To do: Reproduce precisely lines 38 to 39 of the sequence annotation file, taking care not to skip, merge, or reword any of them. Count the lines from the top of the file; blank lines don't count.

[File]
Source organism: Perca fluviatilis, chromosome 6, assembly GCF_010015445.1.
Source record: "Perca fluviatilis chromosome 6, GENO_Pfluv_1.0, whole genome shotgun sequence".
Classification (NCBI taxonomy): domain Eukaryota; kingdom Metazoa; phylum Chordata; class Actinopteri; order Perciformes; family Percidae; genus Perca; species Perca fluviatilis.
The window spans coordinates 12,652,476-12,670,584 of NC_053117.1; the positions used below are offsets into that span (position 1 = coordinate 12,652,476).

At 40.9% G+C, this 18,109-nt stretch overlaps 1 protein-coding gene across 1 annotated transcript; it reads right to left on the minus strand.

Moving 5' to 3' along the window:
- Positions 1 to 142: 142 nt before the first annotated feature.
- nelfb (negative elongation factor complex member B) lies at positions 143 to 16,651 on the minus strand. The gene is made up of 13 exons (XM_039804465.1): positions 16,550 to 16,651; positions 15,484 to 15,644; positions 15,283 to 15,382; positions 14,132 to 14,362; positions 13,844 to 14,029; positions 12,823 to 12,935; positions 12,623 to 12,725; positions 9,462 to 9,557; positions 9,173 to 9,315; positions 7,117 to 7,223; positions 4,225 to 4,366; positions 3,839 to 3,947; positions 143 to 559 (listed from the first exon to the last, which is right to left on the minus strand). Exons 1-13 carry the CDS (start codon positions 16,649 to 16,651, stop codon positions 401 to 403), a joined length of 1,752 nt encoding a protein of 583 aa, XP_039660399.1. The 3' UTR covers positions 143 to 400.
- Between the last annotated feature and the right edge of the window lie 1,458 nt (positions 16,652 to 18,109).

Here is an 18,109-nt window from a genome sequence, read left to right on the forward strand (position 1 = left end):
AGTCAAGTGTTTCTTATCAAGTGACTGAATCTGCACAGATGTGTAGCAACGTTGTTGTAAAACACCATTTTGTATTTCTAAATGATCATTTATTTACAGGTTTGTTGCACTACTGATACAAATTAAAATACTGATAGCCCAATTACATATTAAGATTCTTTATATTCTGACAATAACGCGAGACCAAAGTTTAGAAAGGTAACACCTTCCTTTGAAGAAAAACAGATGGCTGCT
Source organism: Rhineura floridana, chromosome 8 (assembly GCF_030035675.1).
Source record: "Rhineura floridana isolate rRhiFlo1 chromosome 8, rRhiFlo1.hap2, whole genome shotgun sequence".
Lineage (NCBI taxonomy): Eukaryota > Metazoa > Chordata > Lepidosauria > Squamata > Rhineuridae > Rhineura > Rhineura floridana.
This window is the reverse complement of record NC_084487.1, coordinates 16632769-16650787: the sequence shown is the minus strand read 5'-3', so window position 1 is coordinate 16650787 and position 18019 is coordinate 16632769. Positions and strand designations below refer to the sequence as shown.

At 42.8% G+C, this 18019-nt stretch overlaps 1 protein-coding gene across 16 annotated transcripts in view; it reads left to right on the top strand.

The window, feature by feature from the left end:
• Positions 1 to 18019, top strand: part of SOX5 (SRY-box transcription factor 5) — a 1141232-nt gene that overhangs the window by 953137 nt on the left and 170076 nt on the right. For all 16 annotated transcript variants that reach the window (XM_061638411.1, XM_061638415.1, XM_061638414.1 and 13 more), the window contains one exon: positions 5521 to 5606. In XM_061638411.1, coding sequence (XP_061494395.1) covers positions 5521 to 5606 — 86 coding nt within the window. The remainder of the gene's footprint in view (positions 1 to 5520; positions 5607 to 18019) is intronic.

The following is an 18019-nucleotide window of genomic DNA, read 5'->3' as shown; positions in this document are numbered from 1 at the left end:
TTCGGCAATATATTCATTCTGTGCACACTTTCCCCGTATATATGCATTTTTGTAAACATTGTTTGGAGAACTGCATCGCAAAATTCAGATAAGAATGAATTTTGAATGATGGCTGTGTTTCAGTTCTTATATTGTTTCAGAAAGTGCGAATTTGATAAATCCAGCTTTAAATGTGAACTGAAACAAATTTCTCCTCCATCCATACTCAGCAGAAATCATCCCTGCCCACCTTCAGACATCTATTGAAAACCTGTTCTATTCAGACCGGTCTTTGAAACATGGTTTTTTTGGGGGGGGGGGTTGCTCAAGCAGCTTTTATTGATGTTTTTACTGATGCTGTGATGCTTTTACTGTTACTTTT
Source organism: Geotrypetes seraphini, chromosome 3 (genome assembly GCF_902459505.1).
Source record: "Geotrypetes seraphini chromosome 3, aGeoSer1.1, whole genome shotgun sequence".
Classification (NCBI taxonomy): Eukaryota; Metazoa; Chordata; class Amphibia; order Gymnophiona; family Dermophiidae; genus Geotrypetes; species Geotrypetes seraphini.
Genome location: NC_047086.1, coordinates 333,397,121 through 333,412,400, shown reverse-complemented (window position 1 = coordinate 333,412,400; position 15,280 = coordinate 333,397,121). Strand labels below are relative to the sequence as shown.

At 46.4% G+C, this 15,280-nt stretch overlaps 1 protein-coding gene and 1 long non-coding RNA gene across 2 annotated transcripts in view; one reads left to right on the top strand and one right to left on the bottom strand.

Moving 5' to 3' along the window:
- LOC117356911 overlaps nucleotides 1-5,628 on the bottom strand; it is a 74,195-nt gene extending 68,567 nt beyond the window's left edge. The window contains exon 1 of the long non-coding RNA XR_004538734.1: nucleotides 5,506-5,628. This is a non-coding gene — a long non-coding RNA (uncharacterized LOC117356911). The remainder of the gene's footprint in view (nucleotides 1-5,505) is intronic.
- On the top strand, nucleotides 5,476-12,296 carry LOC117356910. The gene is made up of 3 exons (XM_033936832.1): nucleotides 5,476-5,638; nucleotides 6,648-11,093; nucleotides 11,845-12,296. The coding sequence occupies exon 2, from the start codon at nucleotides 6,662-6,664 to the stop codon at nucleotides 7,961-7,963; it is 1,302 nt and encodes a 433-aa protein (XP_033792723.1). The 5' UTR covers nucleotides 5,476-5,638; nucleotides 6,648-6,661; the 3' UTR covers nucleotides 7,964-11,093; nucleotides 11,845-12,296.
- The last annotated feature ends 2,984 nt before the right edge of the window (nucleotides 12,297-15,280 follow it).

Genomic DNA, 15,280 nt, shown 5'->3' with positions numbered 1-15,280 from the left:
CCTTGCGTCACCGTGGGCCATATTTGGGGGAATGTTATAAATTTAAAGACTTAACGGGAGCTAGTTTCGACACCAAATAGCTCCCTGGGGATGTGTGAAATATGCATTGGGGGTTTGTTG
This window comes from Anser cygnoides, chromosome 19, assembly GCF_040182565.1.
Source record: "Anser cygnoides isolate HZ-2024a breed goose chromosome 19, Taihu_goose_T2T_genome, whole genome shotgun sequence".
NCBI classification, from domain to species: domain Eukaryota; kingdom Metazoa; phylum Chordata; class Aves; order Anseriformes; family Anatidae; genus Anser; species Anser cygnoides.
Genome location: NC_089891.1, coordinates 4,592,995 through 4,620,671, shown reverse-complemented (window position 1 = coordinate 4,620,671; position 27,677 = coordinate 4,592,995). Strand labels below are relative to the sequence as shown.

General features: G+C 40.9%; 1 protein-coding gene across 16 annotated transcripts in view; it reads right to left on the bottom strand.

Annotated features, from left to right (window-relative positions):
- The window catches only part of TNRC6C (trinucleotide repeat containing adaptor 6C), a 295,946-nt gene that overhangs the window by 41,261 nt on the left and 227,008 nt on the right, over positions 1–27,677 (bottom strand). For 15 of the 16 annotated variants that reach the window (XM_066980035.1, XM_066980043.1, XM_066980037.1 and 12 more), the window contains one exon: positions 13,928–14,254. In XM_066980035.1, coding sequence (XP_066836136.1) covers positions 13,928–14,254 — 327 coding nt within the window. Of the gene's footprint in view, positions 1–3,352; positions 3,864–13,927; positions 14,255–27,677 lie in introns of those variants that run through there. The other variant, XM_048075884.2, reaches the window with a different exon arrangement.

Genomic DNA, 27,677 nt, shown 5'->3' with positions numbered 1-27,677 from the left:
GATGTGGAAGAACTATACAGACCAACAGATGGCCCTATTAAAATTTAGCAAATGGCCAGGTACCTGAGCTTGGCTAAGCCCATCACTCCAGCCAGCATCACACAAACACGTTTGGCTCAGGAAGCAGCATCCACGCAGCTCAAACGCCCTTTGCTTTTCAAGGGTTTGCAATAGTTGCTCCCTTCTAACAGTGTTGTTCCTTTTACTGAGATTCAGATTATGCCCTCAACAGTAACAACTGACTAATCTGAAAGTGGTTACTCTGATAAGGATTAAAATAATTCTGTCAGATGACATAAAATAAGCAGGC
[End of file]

- The window catches only part of TNRC6C (trinucleotide repeat containing adaptor 6C), a 295,946-nt gene that overhangs the window by 41,261 nt on the left and 227,008 nt on the right, over positions 1–27,677 (bottom strand). For 15 of the 16 annotated variants that reach the window (XM_066980035.1, XM_066980043.1, XM_066980037.1 and 12 more), the window contains one exon: positions 13,928–14,254. In XM_066980035.1, coding sequence (XP_066836136.1) covers positions 13,928–14,254 — 327 coding nt within the window. Of the gene's footprint in view, positions 1–3,352; positions 3,864–13,927; positions 14,255–27,677 lie in introns of those variants that run through there. The other variant, XM_048075884.2, reaches the window with a different exon arrangement.

Genomic DNA, 27,677 nt, shown 5'->3' with positions numbered 1-27,677 from the left: